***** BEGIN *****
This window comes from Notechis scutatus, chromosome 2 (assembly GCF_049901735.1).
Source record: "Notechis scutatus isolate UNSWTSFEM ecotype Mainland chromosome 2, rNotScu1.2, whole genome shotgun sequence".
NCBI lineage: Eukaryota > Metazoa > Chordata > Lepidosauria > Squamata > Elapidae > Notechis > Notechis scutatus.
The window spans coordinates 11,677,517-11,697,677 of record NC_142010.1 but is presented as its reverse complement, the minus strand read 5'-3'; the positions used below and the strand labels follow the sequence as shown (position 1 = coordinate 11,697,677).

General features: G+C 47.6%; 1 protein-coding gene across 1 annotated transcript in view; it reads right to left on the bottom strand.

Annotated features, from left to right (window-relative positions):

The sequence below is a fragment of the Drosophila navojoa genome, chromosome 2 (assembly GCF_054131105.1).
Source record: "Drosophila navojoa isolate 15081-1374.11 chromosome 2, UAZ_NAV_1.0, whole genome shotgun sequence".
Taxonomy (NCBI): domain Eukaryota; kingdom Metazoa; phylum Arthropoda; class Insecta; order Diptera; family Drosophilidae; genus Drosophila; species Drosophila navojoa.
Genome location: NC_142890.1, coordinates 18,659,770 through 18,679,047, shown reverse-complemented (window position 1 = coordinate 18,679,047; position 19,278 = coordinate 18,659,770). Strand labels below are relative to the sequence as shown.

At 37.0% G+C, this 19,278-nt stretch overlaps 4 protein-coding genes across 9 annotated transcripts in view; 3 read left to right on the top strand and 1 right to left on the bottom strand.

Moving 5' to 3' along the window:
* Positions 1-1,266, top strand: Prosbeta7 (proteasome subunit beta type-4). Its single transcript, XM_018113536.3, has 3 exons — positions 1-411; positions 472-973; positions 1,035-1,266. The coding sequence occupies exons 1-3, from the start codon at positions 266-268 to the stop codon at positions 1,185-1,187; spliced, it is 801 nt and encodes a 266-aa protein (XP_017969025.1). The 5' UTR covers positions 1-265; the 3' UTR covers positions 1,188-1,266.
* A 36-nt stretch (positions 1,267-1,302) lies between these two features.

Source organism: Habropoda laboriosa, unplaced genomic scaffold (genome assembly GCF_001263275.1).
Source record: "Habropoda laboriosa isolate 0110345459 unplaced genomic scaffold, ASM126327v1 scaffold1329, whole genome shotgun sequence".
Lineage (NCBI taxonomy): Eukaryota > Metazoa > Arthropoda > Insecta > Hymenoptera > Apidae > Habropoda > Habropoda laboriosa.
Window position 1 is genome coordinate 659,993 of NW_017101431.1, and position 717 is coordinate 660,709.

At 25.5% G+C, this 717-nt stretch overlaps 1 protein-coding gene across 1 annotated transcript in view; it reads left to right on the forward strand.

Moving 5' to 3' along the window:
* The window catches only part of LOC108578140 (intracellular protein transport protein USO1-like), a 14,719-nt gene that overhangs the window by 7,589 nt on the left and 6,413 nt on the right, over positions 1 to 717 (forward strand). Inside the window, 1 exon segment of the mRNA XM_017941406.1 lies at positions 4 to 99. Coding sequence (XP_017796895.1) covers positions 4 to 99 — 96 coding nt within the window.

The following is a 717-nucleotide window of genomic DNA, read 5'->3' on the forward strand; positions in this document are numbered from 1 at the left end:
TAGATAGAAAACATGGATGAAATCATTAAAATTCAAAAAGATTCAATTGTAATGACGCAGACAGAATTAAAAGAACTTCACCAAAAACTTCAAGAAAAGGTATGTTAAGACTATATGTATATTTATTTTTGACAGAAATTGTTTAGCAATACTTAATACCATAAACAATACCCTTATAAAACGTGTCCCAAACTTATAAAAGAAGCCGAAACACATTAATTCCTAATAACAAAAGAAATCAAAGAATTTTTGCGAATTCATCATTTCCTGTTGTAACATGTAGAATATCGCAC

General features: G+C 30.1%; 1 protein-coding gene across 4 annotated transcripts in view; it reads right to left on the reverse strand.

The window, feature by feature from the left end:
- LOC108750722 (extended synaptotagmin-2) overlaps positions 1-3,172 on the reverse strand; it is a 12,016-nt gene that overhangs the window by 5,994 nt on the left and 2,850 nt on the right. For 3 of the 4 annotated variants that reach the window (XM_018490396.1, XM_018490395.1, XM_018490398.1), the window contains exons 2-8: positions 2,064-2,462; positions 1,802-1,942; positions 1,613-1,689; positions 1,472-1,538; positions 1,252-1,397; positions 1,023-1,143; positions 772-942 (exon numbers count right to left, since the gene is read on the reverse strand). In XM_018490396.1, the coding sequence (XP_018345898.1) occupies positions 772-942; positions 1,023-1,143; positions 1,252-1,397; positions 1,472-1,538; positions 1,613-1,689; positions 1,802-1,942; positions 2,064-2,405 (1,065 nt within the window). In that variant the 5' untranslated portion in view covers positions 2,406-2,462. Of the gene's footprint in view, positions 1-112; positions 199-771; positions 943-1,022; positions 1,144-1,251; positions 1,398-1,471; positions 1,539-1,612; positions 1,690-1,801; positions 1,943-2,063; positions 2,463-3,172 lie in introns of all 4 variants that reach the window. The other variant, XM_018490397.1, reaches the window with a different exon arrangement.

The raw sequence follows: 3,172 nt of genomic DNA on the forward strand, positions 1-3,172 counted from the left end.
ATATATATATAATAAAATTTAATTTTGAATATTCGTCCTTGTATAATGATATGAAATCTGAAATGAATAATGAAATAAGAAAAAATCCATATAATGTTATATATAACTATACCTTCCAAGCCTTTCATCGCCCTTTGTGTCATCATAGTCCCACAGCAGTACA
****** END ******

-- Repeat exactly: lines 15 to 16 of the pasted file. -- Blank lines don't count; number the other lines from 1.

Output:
Source organism: Habropoda laboriosa, unplaced genomic scaffold (genome assembly GCF_001263275.1).
Source record: "Habropoda laboriosa isolate 0110345459 unplaced genomic scaffold, ASM126327v1 scaffold1329, whole genome shotgun sequence".